Resting frontal electroencephalographic asymmetry in depression: Inconsistencies suggest the need to identify mediating factors

Stephanie A. Reid, Lisa M. Duke, John J.B. Allen

Research output: Contribution to journalArticle

260 Scopus citations

Abstract

Two studies of the relationship between depression and resting frontal electroencephalographic (EEG) activity are reported. Although considerable research supports the theory of left and right hemispheric specialization for approach and withdrawal behaviors, only four studies involving clinically depressed individuals have been published to date. Despite methodological similarities with published research, no significant differences in frontal activation emerged between depressed and nondepressed participants with either college students having high Beck Depression Inventory scores (Study 1) or with individuals diagnosed with DSM-III-R depression (Study 2). Post hoc analyses in Study 2 revealed one effect confined to lateral frontal leads during the first 2 min of EEG data; this finding was significant in only one of three reference montages. Results are discussed in light of methodological considerations and mediating variables such as temperament and coping styles.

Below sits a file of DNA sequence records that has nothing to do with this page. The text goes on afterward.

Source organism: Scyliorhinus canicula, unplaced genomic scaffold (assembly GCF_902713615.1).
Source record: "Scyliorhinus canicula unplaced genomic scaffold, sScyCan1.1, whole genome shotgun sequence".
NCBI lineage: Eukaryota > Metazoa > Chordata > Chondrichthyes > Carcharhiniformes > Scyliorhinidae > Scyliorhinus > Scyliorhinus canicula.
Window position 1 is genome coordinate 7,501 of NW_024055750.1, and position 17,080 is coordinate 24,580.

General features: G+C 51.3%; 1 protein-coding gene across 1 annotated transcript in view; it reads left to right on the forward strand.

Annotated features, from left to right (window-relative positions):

Original languageEnglish (US)
Pages (from-to)389-404
Number of pages16
JournalPSYCHOPHYSIOLOGY
Volume35
Issue number4
DOIs
StatePublished - Jun 26 1998

Keywords

  • Electroencephalography
  • Emotion
  • Individual differences
  • Lateral dominance
  • Methodology
  • Psychophysiology

ASJC Scopus subject areas

  • Neuroscience(all)
  • Neuropsychology and Physiological Psychology
  • Experimental and Cognitive Psychology
  • Neurology
  • Endocrine and Autonomic Systems
  • Developmental Neuroscience
  • Cognitive Neuroscience
  • Biological Psychiatry

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